Abstract: Mysticete cetaceans (baleen whales) are a diverse and successful clade of mammals that have evolved to include the largest animals in the history of the earth. The success of this clade has been, in large part, to a shift in their feeding mechanism. Over their evolutionary history mysticete cetaceans lost functional teeth and instead evolved baleen plates. These keratinous structures hang down from the palate and allow mysticetes to bulk filter feed on small to medium sized prey. While baleen plates replace the dentition of the palate, no secondary structure is developed in the mandible whatsoever. Though tooth buds are known to form in embryonic mysticetes, they are completely resorbed prior to birth. The result is an entirely edentulous mandible in mysticete cetaceans. Despite the lack of teeth, a shallow alveolar groove persists on the dorsomedial surface of the mandible. The internal anatomy of the mandible, specifically the course of the mandibular canal and any connections made with the alveolar groove, have never been studied and described. Here, we use computed tomography scans to create 3D models of the internal anatomy of the mandibles of a typical artiodactyl (Sus scrofa), an archaeocete cetacean (Zygorhiza kochii), and an extant mysticete (Balaenoptera acutorostrata). In doing so, we compare the internal anatomy of the mandible by charting the course of the mandibular canal and all of its distributaries. Our results confirm a highly unique morphology in the mandibles of mysticete cetaceans compared to their artiodactyl relatives and archaeocete ancestors. Our results verify the persistence of dorsomedial branches of the mandibular canal to feed the alveolar groove.

PAL4-3  12:00 pm  The diversity and evolution of supraorbital crests in Platanistoidea (Cetacea: Odontoceti), and their implications for echolocation. Boersma A. T.*, Smithsonian National Museum of Natural History; Pyenson N. D. , Smithsonian National Museum of Natural History   boersma.alex@gmail.com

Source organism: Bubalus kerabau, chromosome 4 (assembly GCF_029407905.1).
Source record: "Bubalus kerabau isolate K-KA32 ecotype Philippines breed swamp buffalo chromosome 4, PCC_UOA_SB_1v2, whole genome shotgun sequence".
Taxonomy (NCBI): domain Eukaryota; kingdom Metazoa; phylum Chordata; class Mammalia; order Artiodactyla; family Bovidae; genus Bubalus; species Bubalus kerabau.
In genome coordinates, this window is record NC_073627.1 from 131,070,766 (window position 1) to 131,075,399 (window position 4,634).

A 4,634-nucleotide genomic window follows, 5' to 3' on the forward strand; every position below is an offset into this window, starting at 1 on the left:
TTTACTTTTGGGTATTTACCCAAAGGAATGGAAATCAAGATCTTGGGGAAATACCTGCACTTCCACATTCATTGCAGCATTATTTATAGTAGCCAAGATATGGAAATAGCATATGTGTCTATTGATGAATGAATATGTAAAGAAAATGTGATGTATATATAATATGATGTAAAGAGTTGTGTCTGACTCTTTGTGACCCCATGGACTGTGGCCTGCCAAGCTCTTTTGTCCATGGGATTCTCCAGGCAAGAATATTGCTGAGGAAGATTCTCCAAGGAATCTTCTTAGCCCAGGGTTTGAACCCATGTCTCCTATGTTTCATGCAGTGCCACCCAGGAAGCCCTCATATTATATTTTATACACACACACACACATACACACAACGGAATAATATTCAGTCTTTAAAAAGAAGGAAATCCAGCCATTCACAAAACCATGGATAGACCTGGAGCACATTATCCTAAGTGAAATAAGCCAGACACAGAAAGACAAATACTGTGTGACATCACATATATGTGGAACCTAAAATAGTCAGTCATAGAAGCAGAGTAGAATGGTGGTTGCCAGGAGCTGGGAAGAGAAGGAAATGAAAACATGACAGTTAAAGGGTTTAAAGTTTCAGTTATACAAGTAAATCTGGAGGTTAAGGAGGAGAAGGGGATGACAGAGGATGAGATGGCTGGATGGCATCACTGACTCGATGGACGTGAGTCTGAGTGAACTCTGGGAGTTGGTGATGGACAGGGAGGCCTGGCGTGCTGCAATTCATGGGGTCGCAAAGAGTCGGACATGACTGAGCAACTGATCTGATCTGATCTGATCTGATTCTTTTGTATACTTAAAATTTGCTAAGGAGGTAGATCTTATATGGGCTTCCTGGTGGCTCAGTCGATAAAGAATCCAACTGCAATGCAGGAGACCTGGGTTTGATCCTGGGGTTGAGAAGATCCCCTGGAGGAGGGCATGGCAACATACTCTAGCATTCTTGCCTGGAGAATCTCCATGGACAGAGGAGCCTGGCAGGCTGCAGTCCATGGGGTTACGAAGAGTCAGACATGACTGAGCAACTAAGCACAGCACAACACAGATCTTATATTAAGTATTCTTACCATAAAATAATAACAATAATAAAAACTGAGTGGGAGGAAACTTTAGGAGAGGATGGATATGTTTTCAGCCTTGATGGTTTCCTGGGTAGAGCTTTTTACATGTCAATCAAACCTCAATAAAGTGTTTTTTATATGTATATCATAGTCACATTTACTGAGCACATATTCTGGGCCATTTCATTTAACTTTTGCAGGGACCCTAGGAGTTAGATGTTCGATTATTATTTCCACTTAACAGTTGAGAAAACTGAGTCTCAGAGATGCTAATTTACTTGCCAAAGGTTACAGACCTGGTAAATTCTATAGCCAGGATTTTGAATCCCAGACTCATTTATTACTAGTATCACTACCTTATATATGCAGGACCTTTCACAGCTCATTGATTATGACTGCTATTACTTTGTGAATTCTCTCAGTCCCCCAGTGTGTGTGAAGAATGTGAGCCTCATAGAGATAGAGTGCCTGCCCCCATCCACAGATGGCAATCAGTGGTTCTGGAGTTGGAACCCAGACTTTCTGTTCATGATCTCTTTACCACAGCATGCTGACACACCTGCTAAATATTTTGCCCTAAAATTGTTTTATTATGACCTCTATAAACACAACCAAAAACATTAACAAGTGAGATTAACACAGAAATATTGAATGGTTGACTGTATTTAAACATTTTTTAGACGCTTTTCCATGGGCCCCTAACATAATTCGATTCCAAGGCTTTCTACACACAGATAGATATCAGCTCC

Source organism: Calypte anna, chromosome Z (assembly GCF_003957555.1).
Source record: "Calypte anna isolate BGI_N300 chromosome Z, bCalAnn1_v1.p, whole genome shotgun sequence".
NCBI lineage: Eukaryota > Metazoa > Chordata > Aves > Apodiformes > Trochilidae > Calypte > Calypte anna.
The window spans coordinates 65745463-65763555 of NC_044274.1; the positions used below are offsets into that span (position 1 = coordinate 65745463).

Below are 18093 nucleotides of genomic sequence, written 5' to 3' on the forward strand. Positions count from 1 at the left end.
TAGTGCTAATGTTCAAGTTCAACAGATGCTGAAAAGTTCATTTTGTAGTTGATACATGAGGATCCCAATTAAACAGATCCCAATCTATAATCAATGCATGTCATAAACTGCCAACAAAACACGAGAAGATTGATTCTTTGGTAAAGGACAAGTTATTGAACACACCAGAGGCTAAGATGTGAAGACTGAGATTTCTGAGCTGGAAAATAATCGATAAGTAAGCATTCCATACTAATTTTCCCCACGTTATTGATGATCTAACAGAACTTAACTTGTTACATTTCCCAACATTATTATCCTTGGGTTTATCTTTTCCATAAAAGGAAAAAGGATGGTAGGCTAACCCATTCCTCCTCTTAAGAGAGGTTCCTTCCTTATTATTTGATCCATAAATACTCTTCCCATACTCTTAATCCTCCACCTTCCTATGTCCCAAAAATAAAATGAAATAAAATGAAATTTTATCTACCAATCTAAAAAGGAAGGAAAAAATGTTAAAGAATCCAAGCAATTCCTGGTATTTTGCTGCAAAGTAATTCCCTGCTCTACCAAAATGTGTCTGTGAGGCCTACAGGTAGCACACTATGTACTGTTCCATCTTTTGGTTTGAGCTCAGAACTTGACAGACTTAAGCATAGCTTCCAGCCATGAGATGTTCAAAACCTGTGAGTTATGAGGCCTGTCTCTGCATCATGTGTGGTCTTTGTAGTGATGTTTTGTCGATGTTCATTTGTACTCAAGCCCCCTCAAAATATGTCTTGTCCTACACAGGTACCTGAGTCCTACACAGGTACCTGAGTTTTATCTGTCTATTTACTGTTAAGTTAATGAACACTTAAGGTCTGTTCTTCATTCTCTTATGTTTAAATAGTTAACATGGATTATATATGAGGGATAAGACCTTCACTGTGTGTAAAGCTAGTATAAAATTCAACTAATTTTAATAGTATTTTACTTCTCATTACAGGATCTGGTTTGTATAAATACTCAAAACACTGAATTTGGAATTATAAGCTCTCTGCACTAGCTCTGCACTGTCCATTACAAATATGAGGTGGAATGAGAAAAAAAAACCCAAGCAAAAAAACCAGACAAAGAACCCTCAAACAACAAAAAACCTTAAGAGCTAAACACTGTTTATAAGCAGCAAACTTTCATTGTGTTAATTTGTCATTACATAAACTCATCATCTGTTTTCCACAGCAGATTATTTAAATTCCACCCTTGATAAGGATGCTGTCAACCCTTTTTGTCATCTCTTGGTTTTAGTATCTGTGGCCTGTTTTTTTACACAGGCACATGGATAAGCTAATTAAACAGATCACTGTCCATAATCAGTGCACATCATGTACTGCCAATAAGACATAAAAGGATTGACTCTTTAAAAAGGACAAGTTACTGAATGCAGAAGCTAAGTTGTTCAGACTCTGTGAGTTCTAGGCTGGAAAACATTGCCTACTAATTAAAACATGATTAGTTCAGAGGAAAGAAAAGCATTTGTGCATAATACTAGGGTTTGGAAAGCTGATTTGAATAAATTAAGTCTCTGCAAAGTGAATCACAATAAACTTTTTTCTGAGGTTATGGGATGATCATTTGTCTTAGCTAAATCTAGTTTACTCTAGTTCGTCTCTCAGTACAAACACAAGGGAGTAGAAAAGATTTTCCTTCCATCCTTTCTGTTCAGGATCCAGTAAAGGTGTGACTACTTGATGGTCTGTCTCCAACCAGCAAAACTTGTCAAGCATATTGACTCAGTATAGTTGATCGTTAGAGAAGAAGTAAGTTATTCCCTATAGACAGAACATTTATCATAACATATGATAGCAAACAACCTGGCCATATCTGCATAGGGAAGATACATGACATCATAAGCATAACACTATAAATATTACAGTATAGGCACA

Abstract: Cetacean skulls are dramatically different in construction from their closest mammalian relatives. Many skull elements are posteriorly "telescoped" with overlapping of facial bones that were once adjacent in ancestral configurations. In odontocetes, telescoping has layered the maxilla over the frontals in the antorbital notch region. This coincides in some groups with supraorbital crests surrounding the melon, an organ involved in sound generation. The most elaborate crests occur in the Ganges and Indus River dolphin (Platanista spp.), where they rise above the level of the nuchal crest as heavily pneumatized, extremely thin wings. Their position wrapping around the melon suggests that they may be involved in the generation or propagation of sound in the head (though this hypothesis is difficult to test). Supraorbital crests also appear in other lineages (e.g., Ziphiidae, Inioidea) but are composed of different skull elements and are less extreme than in Platanista. To better understand the origin of the crests in this lineage, we examined the supraorbital crests in a group phylogenetically allied with Platanista. Termed Platanistoidea, this group of cetaceans spans from the Oligocene to the present, including almost exclusively marine forms. We measured the physical extent of their crests and categorized the crests’ position relative to key skull elements. In addition, we used computed tomography to examine the internal morphology and relative bone density of the crests. Preliminary results reveal that marine fossil platanistoids, such as Pomatodelphis and Zarhachis, have elevated, robust crests that do not exhibit pneumatization as Platanista does. Oligocene platanistoids, older and with smaller crests, also show no patent pneumatization. We propose that the elaboration and pneumatization of the crests in Platanista is a relatively recent innovation, plausibly linked with the reinvasion of freshwater river systems.